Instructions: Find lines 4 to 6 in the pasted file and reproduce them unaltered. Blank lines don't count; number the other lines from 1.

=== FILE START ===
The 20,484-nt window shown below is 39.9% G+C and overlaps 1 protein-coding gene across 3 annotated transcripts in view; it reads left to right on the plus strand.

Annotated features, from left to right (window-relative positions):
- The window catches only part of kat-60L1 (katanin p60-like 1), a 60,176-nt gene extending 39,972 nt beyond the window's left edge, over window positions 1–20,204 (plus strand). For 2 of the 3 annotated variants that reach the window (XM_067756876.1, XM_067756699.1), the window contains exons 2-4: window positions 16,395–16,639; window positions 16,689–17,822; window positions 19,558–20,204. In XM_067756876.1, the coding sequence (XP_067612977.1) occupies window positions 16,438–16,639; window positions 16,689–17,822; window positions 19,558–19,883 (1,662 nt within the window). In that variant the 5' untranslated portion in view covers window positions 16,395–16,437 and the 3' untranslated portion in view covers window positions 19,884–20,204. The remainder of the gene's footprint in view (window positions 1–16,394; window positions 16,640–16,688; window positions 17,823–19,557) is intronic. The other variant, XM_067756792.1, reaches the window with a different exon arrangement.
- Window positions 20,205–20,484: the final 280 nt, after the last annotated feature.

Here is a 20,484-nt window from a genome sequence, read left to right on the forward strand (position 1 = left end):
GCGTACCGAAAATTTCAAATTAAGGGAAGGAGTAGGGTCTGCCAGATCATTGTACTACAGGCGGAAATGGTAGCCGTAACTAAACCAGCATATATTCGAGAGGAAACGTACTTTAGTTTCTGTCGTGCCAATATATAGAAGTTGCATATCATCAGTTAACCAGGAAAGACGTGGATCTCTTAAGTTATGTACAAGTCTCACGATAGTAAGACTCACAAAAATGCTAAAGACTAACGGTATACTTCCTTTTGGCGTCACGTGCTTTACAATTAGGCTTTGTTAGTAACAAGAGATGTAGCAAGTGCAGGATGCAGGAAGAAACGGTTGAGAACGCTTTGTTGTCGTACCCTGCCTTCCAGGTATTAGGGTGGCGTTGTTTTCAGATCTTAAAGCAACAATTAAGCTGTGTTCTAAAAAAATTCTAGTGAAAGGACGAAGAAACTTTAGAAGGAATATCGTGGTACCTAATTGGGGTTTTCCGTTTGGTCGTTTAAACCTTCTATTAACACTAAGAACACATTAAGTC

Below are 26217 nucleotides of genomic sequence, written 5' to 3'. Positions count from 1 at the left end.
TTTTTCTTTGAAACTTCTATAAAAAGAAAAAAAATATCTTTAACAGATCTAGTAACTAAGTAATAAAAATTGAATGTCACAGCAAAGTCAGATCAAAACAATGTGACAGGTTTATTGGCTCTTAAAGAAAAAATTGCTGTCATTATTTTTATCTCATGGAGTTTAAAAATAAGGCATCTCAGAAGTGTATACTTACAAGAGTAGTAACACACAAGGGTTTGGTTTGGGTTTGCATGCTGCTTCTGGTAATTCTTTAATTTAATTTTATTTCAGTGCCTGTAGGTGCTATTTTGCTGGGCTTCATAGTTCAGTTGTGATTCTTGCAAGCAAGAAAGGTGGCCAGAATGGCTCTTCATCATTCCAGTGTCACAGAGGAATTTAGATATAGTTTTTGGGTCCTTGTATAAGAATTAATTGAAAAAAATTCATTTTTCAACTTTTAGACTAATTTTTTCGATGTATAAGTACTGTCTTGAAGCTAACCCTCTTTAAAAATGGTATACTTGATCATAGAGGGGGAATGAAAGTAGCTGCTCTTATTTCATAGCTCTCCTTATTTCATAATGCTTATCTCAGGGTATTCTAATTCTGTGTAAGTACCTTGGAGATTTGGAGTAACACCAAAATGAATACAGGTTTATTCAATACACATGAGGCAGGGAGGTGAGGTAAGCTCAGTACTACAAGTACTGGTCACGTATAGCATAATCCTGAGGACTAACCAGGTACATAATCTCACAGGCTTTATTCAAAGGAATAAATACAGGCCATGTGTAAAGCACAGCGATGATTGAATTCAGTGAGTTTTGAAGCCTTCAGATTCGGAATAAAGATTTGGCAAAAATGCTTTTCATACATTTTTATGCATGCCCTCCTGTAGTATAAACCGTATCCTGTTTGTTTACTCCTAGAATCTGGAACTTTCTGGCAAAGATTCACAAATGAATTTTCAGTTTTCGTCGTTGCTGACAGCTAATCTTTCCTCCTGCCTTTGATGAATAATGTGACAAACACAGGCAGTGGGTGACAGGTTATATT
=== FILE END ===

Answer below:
- Window positions 20,205–20,484: the final 280 nt, after the last annotated feature.

Here is a 20,484-nt window from a genome sequence, read left to right on the forward strand (position 1 = left end):
GCGTACCGAAAATTTCAAATTAAGGGAAGGAGTAGGGTCTGCCAGATCATTGTACTACAGGCGGAAATGGTAGCCGTAACTAAACCAGCATATATTCGAGAGGAAACGTACTTTAGTTTCTGTCGTGCCAATATATAGAAGTTGCATATCATCAGTTAACCAGGAAAGACGTGGATCTCTTAAGTTATGTACAAGTCTCACGATAGTAAGACTCACAAAAATGCTAAAGACTAACGGTATACTTCCTTTTGGCGTCACGTGCTTTACAATTAGGCTTTGTTAGTAACAAGAGATGTAGCAAGTGCAGGATGCAGGAAGAAACGGTTGAGAACGCTTTGTTGTCGTACCCTGCCTTCCAGGTATTAGGGTGGCGTTGTTTTCAGATCTTAAAGCAACAATTAAGCTGTGTTCTAAAAAAATTCTAGTGAAAGGACGAAGAAACTTTAGAAGGAATATCGTGGTACCTAATTGGGGTTTTCCGTTTGGTCGTTTAAACCTTCTATTAACACTAAGAACACATTAAGTC